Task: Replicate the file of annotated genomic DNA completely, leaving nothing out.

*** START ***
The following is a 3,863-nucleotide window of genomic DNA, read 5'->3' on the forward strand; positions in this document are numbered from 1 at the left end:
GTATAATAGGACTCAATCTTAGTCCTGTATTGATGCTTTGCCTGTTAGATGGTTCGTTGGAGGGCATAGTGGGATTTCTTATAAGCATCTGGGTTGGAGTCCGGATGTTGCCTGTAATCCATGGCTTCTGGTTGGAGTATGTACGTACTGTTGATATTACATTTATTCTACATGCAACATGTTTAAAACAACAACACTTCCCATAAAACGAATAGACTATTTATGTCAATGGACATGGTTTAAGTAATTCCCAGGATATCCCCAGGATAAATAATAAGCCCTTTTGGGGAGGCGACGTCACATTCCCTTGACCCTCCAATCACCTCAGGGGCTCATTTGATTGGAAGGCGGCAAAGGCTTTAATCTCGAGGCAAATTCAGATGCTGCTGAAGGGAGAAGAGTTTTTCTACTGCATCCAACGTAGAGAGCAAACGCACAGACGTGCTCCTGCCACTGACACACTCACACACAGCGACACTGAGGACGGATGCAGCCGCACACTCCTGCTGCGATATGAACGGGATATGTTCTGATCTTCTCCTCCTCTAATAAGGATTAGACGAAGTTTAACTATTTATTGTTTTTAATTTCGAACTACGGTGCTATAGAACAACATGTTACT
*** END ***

The following is a 3,863-nucleotide window of genomic DNA, read 5'->3' on the forward strand; positions in this document are numbered from 1 at the left end:
GTATAATAGGACTCAATCTTAGTCCTGTATTGATGCTTTGCCTGTTAGATGGTTCGTTGGAGGGCATAGTGGGATTTCTTATAAGCATCTGGGTTGGAGTCCGGATGTTGCCTGTAATCCATGGCTTCTGGTTGGAGTATGTACGTACTGTTGATATTACATTTATTCTACATGCAACATGTTTAAAACAACAACACTTCCCATAAAACGAATAGACTATTTATGTCAATGGACATGGTTTAAGTAATTCCCAGGATATCCCCAGGATAAATAATAAGCCCTTTTGGGGAGGCGACGTCACATTCCCTTGACCCTCCAATCACCTCAGGGGCTCATTTGATTGGAAGGCGGCAAAGGCTTTAATCTCGAGGCAAATTCAGATGCTGCTGAAGGGAGAAGAGTTTTTCTACTGCATCCAACGTAGAGAGCAAACGCACAGACGTGCTCCTGCCACTGACACACTCACACACAGCGACACTGAGGACGGATGCAGCCGCACACTCCTGCTGCGATATGAACGGGATATGTTCTGATCTTCTCCTCCTCTAATAAGGATTAGACGAAGTTTAACTATTTATTGTTTTTAATTTCGAACTACGGTGCTATAGAACAACATGTTACT